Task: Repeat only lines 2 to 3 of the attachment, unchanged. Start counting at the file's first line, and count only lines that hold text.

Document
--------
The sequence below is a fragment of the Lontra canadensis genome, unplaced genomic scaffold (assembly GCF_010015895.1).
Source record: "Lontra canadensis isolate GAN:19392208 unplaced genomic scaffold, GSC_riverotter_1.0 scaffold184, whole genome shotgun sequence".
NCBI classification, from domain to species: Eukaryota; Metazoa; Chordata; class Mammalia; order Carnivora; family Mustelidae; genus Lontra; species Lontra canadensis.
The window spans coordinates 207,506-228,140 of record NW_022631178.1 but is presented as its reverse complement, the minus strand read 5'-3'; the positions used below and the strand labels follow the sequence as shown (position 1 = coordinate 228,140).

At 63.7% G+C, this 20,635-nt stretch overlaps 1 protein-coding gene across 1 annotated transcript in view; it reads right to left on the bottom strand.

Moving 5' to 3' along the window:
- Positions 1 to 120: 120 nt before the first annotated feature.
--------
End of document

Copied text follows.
Source record: "Lontra canadensis isolate GAN:19392208 unplaced genomic scaffold, GSC_riverotter_1.0 scaffold184, whole genome shotgun sequence".
NCBI classification, from domain to species: Eukaryota; Metazoa; Chordata; class Mammalia; order Carnivora; family Mustelidae; genus Lontra; species Lontra canadensis.